By Jim Young
The Knoxville appeals court agreed with the original circuit court trial judge in dismissing a defamation lawsuit filed by former Crossville city manager Jack Miller against now former city councilman Boyd Wyatt, saying that Wyatt's comment was protected by the immunity of legislative privilege for elected officials.
Miller sued after Wyatt made comments during a discussion of political advertisements at a council meeting Oct. 12, 2010, leading up to the last mayoral election that saw incumbent Mayor J. H. Graham III facing a challenge from then-councilman Jesse Kerley. Wyatt had asked for a discussion of political ads from the campaign to be placed on the agenda as Wyatt was upset about how Kerley's ads reflected on the city, council members and city employees.
The topic proved difficult for then-council member Earl Dean, who moved that the political advertising discussion be removed from the agenda and, when his motion failed, Dean left the meeting. A lengthy discussion followed concerning the political race for mayor and the advertisements placed by Kerley.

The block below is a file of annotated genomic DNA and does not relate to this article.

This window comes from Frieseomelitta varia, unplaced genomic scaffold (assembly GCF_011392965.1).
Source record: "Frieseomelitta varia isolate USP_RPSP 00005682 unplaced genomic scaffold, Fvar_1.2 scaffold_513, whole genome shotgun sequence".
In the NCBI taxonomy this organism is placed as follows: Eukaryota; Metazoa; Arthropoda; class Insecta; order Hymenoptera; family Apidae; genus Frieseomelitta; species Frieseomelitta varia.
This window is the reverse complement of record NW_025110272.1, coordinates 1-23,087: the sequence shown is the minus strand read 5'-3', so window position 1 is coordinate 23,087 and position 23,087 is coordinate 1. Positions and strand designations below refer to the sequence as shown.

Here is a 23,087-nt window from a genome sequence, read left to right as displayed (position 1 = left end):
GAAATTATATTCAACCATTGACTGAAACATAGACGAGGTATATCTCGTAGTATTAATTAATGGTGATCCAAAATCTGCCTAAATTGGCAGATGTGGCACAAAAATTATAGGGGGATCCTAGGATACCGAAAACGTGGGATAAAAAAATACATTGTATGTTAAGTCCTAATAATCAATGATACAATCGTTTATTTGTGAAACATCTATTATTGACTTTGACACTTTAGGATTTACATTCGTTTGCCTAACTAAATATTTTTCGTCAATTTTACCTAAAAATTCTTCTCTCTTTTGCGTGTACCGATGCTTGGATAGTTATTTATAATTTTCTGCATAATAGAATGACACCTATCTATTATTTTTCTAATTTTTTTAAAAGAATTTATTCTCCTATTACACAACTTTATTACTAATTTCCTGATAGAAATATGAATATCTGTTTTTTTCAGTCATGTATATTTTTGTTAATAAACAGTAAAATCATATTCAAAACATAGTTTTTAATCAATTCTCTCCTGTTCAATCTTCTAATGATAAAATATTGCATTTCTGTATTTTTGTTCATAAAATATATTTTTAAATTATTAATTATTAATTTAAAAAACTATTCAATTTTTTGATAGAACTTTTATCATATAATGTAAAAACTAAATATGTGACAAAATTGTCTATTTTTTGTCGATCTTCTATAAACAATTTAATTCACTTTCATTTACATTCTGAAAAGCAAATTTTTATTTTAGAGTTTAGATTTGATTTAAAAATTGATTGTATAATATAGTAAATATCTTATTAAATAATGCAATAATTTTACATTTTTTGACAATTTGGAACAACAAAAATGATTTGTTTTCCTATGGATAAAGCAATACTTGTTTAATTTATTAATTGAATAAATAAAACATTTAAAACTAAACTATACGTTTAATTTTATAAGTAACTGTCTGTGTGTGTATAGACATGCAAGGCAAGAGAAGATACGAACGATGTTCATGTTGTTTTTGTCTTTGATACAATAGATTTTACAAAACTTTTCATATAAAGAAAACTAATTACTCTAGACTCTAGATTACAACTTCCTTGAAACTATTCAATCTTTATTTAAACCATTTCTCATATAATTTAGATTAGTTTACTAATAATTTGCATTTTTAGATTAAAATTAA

At one point during the discussion, Wyatt asked Kerley about a letter of support Kerley had brought with him written by Miller. Wyatt then stated about Miller, “Now, he was discharged from city manager up here because of misappropriating funds and not following procedures. And then you want to bring a letter up here from him with all kind of garbage here on it about me and the mayor?”
Following the meeting, Miller filed a defamation suit against Wyatt personally based on Wyatt's statement. In the process of defending the case, Wyatt's lawyers moved for a summary judgment based on the Tennessee law that gives sitting elected officials immunity from such suits while conducting the affairs of the council. The trial judged ruled in favor of Wyatt's motion and the suit was dismissed.
Miller appealed the decision of the judge to the state appeals court. The appeals court held a hearing on the matter and released its ruling late last week, unanimously affirming the decision of the trial court, and assessed the appeal costs to Miller.
Both parties to the lawsuit were contacted by the Crossville Chronicle and neither chose to make a comment about the suit or its outcome.